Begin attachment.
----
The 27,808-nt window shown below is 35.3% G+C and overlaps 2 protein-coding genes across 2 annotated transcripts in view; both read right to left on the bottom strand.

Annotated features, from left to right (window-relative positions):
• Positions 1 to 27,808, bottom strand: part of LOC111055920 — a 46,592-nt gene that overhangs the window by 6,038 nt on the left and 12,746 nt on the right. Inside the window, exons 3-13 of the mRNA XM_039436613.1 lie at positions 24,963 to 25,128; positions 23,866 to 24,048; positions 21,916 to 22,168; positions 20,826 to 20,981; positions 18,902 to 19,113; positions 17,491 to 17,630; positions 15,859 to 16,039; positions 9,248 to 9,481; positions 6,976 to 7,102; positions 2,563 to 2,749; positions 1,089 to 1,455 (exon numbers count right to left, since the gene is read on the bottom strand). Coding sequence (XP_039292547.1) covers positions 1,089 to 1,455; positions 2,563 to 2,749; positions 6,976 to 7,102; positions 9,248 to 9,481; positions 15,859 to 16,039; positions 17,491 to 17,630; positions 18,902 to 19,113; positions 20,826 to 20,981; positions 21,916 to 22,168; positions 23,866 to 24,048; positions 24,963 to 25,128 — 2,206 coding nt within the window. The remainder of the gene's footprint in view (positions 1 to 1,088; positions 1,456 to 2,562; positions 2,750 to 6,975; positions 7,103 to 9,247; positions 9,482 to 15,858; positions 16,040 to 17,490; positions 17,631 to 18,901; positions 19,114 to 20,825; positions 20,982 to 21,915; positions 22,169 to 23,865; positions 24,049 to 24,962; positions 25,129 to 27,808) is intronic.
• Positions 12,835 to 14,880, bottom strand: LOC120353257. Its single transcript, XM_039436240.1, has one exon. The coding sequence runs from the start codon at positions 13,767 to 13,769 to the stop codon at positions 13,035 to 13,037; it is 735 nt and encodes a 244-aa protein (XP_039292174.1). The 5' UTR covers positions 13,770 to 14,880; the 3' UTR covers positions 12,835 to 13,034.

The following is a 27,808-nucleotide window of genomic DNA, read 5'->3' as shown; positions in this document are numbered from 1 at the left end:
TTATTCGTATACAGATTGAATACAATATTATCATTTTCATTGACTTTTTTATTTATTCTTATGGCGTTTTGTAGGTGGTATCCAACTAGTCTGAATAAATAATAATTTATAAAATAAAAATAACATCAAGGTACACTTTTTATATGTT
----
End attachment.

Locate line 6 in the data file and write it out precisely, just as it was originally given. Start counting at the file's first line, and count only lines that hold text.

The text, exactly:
TTATTCGTATACAGATTGAATACAATATTATCATTTTCATTGACTTTTTTATTTATTCTTATGGCGTTTTGTAGGTGGTATCCAACTAGTCTGAATAAATAATAATTTATAAAATAAAAATAACATCAAGGTACACTTTTTATATGTT